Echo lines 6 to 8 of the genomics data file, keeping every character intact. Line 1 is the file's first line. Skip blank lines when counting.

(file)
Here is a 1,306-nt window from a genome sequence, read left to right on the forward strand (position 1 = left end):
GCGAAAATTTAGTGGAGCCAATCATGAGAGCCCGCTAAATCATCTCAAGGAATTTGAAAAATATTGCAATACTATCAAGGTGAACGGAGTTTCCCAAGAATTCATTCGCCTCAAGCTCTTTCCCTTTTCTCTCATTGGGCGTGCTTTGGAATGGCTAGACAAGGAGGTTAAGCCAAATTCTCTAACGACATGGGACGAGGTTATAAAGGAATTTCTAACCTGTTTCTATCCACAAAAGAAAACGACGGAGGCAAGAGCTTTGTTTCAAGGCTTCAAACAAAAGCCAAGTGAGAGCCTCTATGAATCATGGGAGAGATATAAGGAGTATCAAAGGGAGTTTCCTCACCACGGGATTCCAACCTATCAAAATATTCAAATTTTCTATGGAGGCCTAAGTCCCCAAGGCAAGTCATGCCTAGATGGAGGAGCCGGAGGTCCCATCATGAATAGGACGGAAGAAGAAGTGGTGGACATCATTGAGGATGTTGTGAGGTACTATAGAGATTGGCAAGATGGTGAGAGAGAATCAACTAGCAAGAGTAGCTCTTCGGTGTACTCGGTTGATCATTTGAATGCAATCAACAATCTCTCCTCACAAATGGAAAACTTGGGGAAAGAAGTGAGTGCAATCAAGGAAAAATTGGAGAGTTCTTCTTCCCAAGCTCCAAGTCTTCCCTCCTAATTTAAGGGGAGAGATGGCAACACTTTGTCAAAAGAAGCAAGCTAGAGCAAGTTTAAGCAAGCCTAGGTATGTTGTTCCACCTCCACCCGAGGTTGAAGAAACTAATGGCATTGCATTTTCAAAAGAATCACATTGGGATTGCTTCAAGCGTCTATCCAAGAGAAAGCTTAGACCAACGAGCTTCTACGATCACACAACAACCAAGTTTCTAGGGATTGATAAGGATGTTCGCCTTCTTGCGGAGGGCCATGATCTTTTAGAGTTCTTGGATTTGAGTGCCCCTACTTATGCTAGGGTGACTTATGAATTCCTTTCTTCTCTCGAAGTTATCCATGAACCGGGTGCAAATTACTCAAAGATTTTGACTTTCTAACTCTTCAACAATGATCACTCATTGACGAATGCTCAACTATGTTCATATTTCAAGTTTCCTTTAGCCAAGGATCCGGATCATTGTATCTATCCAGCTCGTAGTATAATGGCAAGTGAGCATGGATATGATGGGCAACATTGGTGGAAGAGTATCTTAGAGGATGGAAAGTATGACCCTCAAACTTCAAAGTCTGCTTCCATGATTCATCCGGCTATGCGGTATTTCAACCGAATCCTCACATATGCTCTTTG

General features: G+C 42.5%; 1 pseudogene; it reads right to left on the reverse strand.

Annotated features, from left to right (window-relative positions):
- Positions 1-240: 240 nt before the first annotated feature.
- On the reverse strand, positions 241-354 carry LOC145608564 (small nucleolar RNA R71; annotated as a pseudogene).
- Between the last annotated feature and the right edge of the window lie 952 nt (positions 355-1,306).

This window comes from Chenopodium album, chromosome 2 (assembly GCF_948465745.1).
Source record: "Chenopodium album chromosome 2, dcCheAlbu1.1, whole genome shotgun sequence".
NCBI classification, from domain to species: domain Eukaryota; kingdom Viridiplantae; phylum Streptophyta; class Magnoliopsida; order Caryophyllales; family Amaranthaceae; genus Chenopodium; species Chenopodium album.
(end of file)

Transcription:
- On the reverse strand, positions 241-354 carry LOC145608564 (small nucleolar RNA R71; annotated as a pseudogene).
- Between the last annotated feature and the right edge of the window lie 952 nt (positions 355-1,306).

This window comes from Chenopodium album, chromosome 2 (assembly GCF_948465745.1).